In bacterial families it has been shown that analysis of the gene-neighborhood can give hints about the function of a protein family . Our analysis of genomic contexts using MicrobesOnline  and STRING  did not show any clearly recurrent associations with other genes that might give a hint towards function.
In this work we present the novel structure of the lpg2210 protein from the bacterium Legionella pneumophila. The structure confirms the domain organization that was inferred through careful sequence analysis in the Pfam database. The N-terminal domain was found to share structural similarity to a variety of peptidase-associated domains. Based on these structural similarities we suggest that the lpg2210 protein is a part of a multiple-component enzyme, possibly pairing with a catalytic partner. Our analysis is also suggestive of a role for the YARGH domain in binding a moiety in proximity with peptidoglycan. This could be a hydrophobic outer membrane lipid or lipopolysaccharide. In this capacity it might help anchor a variety of extracellular peptidase domains to the cell-surface.
We are grateful to the Sanford Burnham Medical Research Institute for hosting the DUF annotation jamboree in June 2013, which allowed the authors to collaborate on this work. We would like to thank all the participants of this workshop for their intellectual contributions to this work, who, in addition to the authors, were: Padmaja Natarajan, Marco Punta, Neil Rawlings, Daniel Rigden, Mayya Sedova, Anna Sheydina, John Wooley. We thank the members of the JCSG high-throughput structural biology pipeline for their contribution to this work.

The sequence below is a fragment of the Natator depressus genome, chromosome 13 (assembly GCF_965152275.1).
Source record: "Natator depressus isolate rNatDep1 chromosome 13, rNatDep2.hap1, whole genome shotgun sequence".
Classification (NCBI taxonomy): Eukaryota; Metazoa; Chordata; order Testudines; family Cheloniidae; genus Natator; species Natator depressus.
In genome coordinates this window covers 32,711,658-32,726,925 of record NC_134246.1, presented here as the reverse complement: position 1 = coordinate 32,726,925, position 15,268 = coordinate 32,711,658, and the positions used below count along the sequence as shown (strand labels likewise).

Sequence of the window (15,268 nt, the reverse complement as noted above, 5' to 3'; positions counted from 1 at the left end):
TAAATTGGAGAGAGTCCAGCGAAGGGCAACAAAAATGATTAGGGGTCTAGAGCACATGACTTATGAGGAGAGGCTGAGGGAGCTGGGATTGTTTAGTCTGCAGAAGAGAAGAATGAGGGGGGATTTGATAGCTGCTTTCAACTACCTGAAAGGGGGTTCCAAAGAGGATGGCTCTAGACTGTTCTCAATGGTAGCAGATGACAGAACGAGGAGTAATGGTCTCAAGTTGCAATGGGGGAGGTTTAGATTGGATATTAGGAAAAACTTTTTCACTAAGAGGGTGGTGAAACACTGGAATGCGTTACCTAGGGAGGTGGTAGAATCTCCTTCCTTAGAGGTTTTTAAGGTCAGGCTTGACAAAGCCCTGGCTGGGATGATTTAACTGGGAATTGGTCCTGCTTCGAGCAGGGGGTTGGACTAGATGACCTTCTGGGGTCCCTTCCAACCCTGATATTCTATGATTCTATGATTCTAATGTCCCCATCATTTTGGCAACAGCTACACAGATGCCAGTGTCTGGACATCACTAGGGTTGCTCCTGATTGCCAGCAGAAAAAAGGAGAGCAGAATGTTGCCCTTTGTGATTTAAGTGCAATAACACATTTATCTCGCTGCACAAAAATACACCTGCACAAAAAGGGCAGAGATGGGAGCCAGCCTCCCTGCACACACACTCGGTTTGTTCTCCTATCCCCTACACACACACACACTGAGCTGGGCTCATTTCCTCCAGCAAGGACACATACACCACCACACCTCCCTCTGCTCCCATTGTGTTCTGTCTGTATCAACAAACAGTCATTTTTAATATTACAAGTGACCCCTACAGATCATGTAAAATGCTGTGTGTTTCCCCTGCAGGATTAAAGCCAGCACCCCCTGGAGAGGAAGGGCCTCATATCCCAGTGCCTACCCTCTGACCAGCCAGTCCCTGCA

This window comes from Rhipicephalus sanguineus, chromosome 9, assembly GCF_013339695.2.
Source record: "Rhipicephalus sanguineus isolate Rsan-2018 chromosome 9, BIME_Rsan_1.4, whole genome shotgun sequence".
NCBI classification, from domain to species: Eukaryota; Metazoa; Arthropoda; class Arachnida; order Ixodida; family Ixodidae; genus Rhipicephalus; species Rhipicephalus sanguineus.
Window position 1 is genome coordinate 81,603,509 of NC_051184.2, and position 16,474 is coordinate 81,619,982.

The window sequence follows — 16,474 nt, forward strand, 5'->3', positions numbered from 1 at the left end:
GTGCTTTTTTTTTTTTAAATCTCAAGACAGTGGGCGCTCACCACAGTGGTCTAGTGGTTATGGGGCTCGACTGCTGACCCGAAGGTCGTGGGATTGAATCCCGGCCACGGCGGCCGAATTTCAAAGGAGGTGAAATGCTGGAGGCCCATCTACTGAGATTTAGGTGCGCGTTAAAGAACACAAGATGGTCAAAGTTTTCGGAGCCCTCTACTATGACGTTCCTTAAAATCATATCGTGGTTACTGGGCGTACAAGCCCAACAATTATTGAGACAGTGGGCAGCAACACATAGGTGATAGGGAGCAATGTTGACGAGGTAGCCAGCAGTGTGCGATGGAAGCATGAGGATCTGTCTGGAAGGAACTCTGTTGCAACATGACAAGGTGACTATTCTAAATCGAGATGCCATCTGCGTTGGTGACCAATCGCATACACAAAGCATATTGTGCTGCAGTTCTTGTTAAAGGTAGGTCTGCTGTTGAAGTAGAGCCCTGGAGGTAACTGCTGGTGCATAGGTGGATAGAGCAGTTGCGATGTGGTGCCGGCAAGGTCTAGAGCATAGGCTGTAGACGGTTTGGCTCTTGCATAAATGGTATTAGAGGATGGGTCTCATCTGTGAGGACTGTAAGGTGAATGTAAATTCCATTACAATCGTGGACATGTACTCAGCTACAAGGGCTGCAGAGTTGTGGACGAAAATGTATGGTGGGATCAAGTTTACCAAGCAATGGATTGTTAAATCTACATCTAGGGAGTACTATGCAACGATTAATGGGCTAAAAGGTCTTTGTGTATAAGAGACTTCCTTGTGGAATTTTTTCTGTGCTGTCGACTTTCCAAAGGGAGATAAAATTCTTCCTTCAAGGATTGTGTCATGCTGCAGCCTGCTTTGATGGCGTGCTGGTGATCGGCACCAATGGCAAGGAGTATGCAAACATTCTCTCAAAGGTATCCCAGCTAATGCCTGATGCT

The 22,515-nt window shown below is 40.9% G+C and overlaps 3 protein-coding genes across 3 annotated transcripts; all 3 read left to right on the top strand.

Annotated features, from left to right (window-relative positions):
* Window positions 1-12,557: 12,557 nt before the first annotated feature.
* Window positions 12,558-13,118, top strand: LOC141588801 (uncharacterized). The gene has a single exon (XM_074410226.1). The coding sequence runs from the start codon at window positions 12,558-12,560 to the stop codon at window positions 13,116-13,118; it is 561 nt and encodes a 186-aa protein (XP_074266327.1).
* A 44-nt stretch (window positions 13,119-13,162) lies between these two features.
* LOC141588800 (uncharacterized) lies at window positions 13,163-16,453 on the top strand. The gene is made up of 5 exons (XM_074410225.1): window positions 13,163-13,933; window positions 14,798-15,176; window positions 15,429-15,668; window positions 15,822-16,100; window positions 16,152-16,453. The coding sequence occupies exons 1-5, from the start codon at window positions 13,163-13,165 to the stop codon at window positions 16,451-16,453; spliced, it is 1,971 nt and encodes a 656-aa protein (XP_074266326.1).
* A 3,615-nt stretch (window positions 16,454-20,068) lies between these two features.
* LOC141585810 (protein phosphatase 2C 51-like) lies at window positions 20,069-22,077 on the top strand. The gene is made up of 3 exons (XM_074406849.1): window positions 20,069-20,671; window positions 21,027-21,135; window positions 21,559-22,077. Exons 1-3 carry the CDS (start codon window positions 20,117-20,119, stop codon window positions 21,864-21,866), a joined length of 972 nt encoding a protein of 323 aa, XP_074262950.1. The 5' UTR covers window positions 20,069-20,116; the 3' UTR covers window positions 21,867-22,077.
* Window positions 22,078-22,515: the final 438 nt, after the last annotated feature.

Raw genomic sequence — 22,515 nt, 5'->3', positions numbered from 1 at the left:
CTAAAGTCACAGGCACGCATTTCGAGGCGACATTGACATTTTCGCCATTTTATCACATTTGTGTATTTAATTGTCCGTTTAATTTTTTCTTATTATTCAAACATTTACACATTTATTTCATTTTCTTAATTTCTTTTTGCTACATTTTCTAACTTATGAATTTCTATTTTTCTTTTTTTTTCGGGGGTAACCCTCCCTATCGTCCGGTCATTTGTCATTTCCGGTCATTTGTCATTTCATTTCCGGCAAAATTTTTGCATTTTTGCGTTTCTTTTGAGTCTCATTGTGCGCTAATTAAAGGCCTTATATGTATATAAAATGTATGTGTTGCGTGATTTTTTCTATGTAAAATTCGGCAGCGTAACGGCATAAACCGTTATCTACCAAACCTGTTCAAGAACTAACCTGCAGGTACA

Wellcome Trust (grant numbers WT077044/Z/05/Z); Howard Hughes Medical Institute; Work by LA is supported by the intramural funds of the National Library of Medicine, USA.; NIH (R01GM101457); This work was supported in part by National Institutes of Health Grant U54 GM094586 from the NIGMS Protein Structure Initiative to the Joint Center for Structural Genomics. The DUF annotation jamboree was supported by National Science Foundation (IIS-0646708 and IIS-1153617); Portions of this research were carried out at the Stanford Synchrotron Radiation Lightsource, a Directorate of SLAC National Accelerator Laboratory and an Office of Science User Facility operated for the U.S. Department of Energy Office of Science by Stanford University. The SSRL Structural Molecular Biology Program is supported by the DOE Office of Biological and Environmental Research, and by the National Institutes of Health, National Institute of General Medical Sciences (including P41GM103393). Work by AGM was supported by the UK Medical Research Council [MC_U105192716]. The contents of this publication are solely the responsibility of the authors and do not necessarily represent the official views of NIGMS, NCRR or NIH.